And yet, despite these important concerns, one of the brightest spots in the otherwise bleak forecast for media is community journalism– and this is where the convergence of the media and the economic meltdowns gets interesting. While traditional media continued a steady decline over the past year, citizen and community media expanded.
As Michele McLellan points out, community journalism projects are evolving as hybrids between old and new media, between professionals and citizens, and between for profit and not-for-profit groups, resulting in the creation of “exciting experiments that will help shape the future of news, information, and civic engagement.” Increasingly, projects like Oakland Local and YSU’s thenewsoutlet.org explore means to “mix community building with professional standards of reporting.”
Indeed the “perfect storm” cliché might just hold weight for the ways in which media and communities, particularly recession-hit working- and middle-class communities, might work together to redefine their futures and affect positive change.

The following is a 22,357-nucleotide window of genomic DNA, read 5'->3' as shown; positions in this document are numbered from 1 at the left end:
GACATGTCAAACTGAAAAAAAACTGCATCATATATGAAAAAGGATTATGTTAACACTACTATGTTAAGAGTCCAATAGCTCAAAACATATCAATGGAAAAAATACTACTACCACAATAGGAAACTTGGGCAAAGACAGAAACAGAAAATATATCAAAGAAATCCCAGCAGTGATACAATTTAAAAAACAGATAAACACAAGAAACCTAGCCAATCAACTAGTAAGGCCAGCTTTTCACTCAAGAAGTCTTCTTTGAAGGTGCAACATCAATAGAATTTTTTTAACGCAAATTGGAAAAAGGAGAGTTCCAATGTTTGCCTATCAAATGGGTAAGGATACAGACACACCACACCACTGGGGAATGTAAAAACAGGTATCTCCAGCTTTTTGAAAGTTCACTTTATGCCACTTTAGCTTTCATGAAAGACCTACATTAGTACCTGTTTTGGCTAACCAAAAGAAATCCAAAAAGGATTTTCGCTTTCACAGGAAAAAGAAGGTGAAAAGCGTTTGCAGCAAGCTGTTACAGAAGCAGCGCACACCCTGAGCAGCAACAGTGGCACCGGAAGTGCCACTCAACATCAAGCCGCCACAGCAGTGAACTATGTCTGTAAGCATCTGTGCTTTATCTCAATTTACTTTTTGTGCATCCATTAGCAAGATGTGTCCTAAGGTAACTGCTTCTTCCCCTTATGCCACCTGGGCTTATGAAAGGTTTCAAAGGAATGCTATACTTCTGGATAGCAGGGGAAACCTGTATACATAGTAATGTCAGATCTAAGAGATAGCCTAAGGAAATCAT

Recent studies and anecdotal observations reveal some interesting albeit conflicting findings of the effects the current recession on community building and engagement. Taken together, even with the contradictions, these trends might point to some opportunities for media and for the communities they serve. For example, while the Civic Health Index gathered by The National Conference on Leadership charts a decline in civic engagement defined by traditional metrics of participation in volunteer organizations, the study also finds that a re-definition of civic engagement to include tangibles like food and shelter, what might be termed “working-class issues,” makes the picture more complex. The study finds that
Even though they are disproportionately affected by the economic downturn, low-income Americans are still finding ways to give back to their communities. Thirty-nine percent of respondents with an income less than $50,000 reported helping others by providing food or shelter, compared to only 27 percent of Americans with a higher income. Overall, 50 percent of Americans gave food or money to someone who was not a relative, while 17 percent allowed a relative to live in their home and more than one-in-ten took in non-relatives.